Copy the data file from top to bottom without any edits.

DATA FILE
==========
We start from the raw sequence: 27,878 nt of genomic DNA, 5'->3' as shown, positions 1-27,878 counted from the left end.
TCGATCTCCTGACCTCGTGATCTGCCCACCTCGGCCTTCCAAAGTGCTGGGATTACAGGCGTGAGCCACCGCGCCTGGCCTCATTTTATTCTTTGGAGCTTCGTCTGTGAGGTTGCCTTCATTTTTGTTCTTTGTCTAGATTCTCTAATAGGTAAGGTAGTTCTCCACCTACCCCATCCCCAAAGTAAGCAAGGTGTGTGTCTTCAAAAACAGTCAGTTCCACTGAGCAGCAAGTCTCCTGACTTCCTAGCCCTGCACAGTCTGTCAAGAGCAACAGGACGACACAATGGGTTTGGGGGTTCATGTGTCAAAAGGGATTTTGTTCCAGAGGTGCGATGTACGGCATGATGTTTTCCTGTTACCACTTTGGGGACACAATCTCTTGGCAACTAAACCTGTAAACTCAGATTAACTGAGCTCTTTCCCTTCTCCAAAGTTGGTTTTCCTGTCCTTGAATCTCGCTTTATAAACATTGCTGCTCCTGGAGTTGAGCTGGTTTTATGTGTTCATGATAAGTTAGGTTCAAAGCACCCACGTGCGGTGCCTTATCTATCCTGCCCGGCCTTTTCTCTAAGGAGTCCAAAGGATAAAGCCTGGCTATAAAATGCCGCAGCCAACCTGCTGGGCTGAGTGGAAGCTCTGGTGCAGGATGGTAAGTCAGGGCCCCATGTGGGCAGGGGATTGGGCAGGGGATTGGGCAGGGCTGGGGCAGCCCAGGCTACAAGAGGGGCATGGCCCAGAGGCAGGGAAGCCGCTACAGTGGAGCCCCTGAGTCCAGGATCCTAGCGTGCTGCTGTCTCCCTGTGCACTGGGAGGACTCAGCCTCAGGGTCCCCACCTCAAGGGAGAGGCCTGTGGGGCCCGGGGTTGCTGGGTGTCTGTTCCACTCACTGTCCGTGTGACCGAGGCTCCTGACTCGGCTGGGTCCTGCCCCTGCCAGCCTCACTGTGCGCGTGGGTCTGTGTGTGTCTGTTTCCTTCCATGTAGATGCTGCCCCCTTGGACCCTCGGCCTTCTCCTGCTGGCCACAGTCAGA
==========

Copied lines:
We start from the raw sequence: 27,878 nt of genomic DNA, 5'->3' as shown, positions 1-27,878 counted from the left end.
TCGATCTCCTGACCTCGTGATCTGCCCACCTCGGCCTTCCAAAGTGCTGGGATTACAGGCGTGAGCCACCGCGCCTGGCCTCATTTTATTCTTTGGAGCTTCGTCTGTGAGGTTGCCTTCATTTTTGTTCTTTGTCTAGATTCTCTAATAGGTAAGGTAGTTCTCCACCTACCCCATCCCCAAAGTAAGCAAGGTGTGTGTCTTCAAAAACAGTCAGTTCCACTGAGCAGCAAGTCTCCTGACTTCCTAGCCCTGCACAGTCTGTCAAGAGCAACAGGACGACACAATGGGTTTGGGGGTTCATGTGTCAAAAGGGATTTTGTTCCAGAGGTGCGATGTACGGCATGATGTTTTCCTGTTACCACTTTGGGGACACAATCTCTTGGCAACTAAACCTGTAAACTCAGATTAACTGAGCTCTTTCCCTTCTCCAAAGTTGGTTTTCCTGTCCTTGAATCTCGCTTTATAAACATTGCTGCTCCTGGAGTTGAGCTGGTTTTATGTGTTCATGATAAGTTAGGTTCAAAGCACCCACGTGCGGTGCCTTATCTATCCTGCCCGGCCTTTTCTCTAAGGAGTCCAAAGGATAAAGCCTGGCTATAAAATGCCGCAGCCAACCTGCTGGGCTGAGTGGAAGCTCTGGTGCAGGATGGTAAGTCAGGGCCCCATGTGGGCAGGGGATTGGGCAGGGGATTGGGCAGGGCTGGGGCAGCCCAGGCTACAAGAGGGGCATGGCCCAGAGGCAGGGAAGCCGCTACAGTGGAGCCCCTGAGTCCAGGATCCTAGCGTGCTGCTGTCTCCCTGTGCACTGGGAGGACTCAGCCTCAGGGTCCCCACCTCAAGGGAGAGGCCTGTGGGGCCCGGGGTTGCTGGGTGTCTGTTCCACTCACTGTCCGTGTGACCGAGGCTCCTGACTCGGCTGGGTCCTGCCCCTGCCAGCCTCACTGTGCGCGTGGGTCTGTGTGTGTCTGTTTCCTTCCATGTAGATGCTGCCCCCTTGGACCCTCGGCCTTCTCCTGCTGGCCACAGTCAGA